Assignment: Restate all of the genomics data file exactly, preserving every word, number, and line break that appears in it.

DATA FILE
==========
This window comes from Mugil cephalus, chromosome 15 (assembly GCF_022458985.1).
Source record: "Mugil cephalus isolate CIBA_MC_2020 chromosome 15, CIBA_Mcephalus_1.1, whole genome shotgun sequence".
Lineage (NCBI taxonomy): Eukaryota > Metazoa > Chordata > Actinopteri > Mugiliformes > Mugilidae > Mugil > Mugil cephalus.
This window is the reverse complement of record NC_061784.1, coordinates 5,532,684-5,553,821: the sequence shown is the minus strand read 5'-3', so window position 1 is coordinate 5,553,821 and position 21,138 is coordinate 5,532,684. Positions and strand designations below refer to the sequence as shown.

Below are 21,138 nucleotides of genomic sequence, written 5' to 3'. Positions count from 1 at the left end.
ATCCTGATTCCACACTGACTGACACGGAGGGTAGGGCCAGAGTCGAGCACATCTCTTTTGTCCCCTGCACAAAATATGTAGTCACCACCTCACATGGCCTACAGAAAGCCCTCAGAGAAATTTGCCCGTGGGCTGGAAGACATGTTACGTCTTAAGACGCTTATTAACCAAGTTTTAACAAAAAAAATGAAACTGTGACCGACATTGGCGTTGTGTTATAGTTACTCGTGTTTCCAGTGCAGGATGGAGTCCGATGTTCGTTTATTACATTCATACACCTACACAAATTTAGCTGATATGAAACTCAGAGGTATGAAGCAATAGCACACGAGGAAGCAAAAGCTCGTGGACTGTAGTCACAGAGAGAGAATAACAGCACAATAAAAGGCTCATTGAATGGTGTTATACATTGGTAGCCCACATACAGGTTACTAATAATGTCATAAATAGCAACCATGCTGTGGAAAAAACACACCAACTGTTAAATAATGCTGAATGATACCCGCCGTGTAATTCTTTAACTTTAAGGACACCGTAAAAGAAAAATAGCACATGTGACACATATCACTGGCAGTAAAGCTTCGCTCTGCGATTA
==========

This window comes from Mugil cephalus, chromosome 15 (assembly GCF_022458985.1).
Source record: "Mugil cephalus isolate CIBA_MC_2020 chromosome 15, CIBA_Mcephalus_1.1, whole genome shotgun sequence".
Lineage (NCBI taxonomy): Eukaryota > Metazoa > Chordata > Actinopteri > Mugiliformes > Mugilidae > Mugil > Mugil cephalus.
This window is the reverse complement of record NC_061784.1, coordinates 5,532,684-5,553,821: the sequence shown is the minus strand read 5'-3', so window position 1 is coordinate 5,553,821 and position 21,138 is coordinate 5,532,684. Positions and strand designations below refer to the sequence as shown.

Below are 21,138 nucleotides of genomic sequence, written 5' to 3'. Positions count from 1 at the left end.
ATCCTGATTCCACACTGACTGACACGGAGGGTAGGGCCAGAGTCGAGCACATCTCTTTTGTCCCCTGCACAAAATATGTAGTCACCACCTCACATGGCCTACAGAAAGCCCTCAGAGAAATTTGCCCGTGGGCTGGAAGACATGTTACGTCTTAAGACGCTTATTAACCAAGTTTTAACAAAAAAAATGAAACTGTGACCGACATTGGCGTTGTGTTATAGTTACTCGTGTTTCCAGTGCAGGATGGAGTCCGATGTTCGTTTATTACATTCATACACCTACACAAATTTAGCTGATATGAAACTCAGAGGTATGAAGCAATAGCACACGAGGAAGCAAAAGCTCGTGGACTGTAGTCACAGAGAGAGAATAACAGCACAATAAAAGGCTCATTGAATGGTGTTATACATTGGTAGCCCACATACAGGTTACTAATAATGTCATAAATAGCAACCATGCTGTGGAAAAAACACACCAACTGTTAAATAATGCTGAATGATACCCGCCGTGTAATTCTTTAACTTTAAGGACACCGTAAAAGAAAAATAGCACATGTGACACATATCACTGGCAGTAAAGCTTCGCTCTGCGATTA